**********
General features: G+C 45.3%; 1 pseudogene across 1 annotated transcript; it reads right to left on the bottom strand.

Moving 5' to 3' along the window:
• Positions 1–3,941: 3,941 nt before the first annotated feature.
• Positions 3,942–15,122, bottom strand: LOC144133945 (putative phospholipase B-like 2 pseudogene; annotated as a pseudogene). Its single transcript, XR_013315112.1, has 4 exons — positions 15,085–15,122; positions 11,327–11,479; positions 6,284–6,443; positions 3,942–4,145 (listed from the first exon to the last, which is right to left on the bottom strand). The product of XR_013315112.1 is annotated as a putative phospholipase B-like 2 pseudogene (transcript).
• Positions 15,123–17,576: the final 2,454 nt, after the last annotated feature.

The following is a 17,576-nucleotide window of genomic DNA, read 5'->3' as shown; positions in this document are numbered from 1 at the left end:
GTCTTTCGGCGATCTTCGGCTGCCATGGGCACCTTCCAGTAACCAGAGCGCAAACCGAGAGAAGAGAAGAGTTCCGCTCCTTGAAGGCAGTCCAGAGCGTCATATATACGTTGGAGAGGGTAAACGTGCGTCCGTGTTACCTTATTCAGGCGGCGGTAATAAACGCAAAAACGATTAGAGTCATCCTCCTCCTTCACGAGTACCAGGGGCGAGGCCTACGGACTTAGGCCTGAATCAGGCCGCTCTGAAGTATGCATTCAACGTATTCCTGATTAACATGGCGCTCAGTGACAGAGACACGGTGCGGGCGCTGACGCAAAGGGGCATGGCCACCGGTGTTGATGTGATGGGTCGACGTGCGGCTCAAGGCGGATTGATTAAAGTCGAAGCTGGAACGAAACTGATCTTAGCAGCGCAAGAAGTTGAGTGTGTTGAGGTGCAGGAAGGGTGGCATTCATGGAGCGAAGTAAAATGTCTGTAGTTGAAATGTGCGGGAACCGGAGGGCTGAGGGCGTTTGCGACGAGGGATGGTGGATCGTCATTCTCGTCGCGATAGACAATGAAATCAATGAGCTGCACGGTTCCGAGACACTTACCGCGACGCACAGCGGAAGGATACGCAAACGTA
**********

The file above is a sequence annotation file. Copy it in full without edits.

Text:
General features: G+C 45.3%; 1 pseudogene across 1 annotated transcript; it reads right to left on the bottom strand.

Moving 5' to 3' along the window:
• Positions 1–3,941: 3,941 nt before the first annotated feature.
• Positions 3,942–15,122, bottom strand: LOC144133945 (putative phospholipase B-like 2 pseudogene; annotated as a pseudogene). Its single transcript, XR_013315112.1, has 4 exons — positions 15,085–15,122; positions 11,327–11,479; positions 6,284–6,443; positions 3,942–4,145 (listed from the first exon to the last, which is right to left on the bottom strand). The product of XR_013315112.1 is annotated as a putative phospholipase B-like 2 pseudogene (transcript).
• Positions 15,123–17,576: the final 2,454 nt, after the last annotated feature.

The following is a 17,576-nucleotide window of genomic DNA, read 5'->3' as shown; positions in this document are numbered from 1 at the left end:
GTCTTTCGGCGATCTTCGGCTGCCATGGGCACCTTCCAGTAACCAGAGCGCAAACCGAGAGAAGAGAAGAGTTCCGCTCCTTGAAGGCAGTCCAGAGCGTCATATATACGTTGGAGAGGGTAAACGTGCGTCCGTGTTACCTTATTCAGGCGGCGGTAATAAACGCAAAAACGATTAGAGTCATCCTCCTCCTTCACGAGTACCAGGGGCGAGGCCTACGGACTTAGGCCTGAATCAGGCCGCTCTGAAGTATGCATTCAACGTATTCCTGATTAACATGGCGCTCAGTGACAGAGACACGGTGCGGGCGCTGACGCAAAGGGGCATGGCCACCGGTGTTGATGTGATGGGTCGACGTGCGGCTCAAGGCGGATTGATTAAAGTCGAAGCTGGAACGAAACTGATCTTAGCAGCGCAAGAAGTTGAGTGTGTTGAGGTGCAGGAAGGGTGGCATTCATGGAGCGAAGTAAAATGTCTGTAGTTGAAATGTGCGGGAACCGGAGGGCTGAGGGCGTTTGCGACGAGGGATGGTGGATCGTCATTCTCGTCGCGATAGACAATGAAATCAATGAGCTGCACGGTTCCGAGACACTTACCGCGACGCACAGCGGAAGGATACGCAAACGTA